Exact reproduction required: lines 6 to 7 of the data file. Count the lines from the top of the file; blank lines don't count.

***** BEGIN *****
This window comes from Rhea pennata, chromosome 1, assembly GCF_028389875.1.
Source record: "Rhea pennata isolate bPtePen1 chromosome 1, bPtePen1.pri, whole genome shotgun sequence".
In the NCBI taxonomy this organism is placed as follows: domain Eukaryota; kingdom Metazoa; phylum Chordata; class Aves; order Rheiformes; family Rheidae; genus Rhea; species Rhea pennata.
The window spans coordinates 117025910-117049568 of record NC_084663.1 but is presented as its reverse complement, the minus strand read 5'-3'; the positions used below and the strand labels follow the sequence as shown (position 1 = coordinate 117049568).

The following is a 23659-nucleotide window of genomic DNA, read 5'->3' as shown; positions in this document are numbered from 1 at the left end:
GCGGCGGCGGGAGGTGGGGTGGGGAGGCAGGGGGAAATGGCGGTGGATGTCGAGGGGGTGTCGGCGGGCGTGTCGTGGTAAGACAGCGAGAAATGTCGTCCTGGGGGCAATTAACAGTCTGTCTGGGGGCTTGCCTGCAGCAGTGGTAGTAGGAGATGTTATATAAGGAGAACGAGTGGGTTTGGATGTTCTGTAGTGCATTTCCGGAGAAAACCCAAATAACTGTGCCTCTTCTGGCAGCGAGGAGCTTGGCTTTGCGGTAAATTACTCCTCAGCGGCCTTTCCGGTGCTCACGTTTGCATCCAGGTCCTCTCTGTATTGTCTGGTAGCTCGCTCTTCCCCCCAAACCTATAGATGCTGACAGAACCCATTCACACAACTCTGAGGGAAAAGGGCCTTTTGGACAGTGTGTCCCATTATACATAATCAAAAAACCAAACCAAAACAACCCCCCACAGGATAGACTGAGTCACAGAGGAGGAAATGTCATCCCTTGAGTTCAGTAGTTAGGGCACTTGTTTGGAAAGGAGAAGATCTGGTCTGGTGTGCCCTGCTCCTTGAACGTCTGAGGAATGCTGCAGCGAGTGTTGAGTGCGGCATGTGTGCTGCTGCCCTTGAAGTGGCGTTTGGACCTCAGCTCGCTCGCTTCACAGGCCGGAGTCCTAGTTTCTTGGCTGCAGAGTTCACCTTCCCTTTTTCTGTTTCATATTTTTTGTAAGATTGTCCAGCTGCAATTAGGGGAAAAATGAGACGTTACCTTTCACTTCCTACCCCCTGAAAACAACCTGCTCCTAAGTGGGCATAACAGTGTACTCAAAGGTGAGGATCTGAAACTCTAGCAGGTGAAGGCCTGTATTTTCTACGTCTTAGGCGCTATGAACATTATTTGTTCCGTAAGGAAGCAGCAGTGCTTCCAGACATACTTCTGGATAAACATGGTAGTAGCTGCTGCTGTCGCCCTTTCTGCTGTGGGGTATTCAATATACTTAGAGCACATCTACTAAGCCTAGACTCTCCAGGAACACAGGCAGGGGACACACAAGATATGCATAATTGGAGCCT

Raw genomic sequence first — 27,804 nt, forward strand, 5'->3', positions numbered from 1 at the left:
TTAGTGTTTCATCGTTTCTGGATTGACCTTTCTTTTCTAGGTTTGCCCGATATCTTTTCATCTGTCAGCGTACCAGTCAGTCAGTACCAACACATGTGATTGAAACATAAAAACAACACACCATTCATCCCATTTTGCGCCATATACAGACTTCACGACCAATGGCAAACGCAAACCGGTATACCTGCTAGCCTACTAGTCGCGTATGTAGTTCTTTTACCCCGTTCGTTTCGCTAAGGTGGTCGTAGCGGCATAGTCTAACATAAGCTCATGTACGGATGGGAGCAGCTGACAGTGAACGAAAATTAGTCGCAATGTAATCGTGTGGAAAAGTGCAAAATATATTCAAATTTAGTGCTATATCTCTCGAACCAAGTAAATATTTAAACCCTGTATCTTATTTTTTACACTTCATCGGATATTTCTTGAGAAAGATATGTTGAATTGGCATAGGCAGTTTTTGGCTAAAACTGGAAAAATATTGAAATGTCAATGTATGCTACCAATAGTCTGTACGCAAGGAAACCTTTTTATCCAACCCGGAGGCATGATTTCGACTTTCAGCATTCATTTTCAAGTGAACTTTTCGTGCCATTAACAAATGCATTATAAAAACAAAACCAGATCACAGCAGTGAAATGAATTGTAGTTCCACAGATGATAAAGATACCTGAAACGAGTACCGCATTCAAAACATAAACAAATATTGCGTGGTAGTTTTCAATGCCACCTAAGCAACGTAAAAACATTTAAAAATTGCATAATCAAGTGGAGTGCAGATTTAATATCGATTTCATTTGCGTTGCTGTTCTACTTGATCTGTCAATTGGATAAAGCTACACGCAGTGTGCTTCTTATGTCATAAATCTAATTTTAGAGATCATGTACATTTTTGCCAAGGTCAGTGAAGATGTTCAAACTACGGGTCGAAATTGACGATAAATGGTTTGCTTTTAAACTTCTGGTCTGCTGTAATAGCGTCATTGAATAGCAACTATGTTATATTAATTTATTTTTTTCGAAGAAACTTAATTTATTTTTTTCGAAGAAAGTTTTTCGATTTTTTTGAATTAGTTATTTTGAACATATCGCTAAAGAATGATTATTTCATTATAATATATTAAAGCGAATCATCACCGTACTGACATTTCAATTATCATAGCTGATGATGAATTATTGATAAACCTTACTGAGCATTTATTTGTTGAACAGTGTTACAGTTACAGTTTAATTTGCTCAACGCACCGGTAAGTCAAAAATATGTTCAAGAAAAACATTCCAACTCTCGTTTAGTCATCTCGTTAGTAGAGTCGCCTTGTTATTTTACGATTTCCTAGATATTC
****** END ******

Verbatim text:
GCGGCGGCGGGAGGTGGGGTGGGGAGGCAGGGGGAAATGGCGGTGGATGTCGAGGGGGTGTCGGCGGGCGTGTCGTGGTAAGACAGCGAGAAATGTCGTCCTGGGGGCAATTAACAGTCTGTCTGGGGGCTTGCCTGCAGCAGTGGTAGTAGGAGATGTTATATAAGGAGAACGAGTGGGTTTGGATGTTCTGTAGTGCATTTCCGGAGAAAACCCAAATAACTGTGCCTCTTCTGGCAGCGAGGAGCTTGGCTTTGCGGTAAATTACTCCTCAGCGGCCTTTCCGGTGCTCACGTTTGCATCCAGGTCCTCTCTGTATTGTCTGGTAGCTCGCTCTTCCCCCCAAACCTATAGATGCTGACAGAACCCATTCACACAACTCTGAGGGAAAAGGGCCTTTTGGACAGTGTGTCCCATTATACATAATCAAAAAACCAAACCAAAACAACCCCCCACAGGATAGACTGAGTCACAGAGGAGGAAATGTCATCCCTTGAGTTCAGTAGTTAGGGCACTTGTTTGGAAAGGAGAAGATCTGGTCTGGTGTGCCCTGCTCCTTGAACGTCTGAGGAATGCTGCAGCGAGTGTTGAGTGCGGCATGTGTGCTGCTGCCCTTGAAGTGGCGTTTGGACCTCAGCTCGCTCGCTTCACAGGCCGGAGTCCTAGTTTCTTGGCTGCAGAGTTCACCTTCCCTTTTTCTGTTTCATATTTTTTGTAAGATTGTCCAGCTGCAATTAGGGGAAAAATGAGACGTTACCTTTCACTTCCTACCCCCTGAAAACAACCTGCTCCTAAGTGGGCATAACAGTGTACTCAAAGGTGAGGATCTGAAACTCTAGCAGGTGAAGGCCTGTATTTTCTACGTCTTAGGCGCTATGAACATTATTTGTTCCGTAAGGAAGCAGCAGTGCTTCCAGACATACTTCTGGATAAACATGGTAGTAGCTGCTGCTGTCGCCCTTTCTGCTGTGGGGTATTCAATATACTTAGAGCACATCTACTAAGCCTAGACTCTCCAGGAACACAGGCAGGGGACACACAAGATATGCATAATTGGAGCCT

Raw genomic sequence first — 27,804 nt, forward strand, 5'->3', positions numbered from 1 at the left: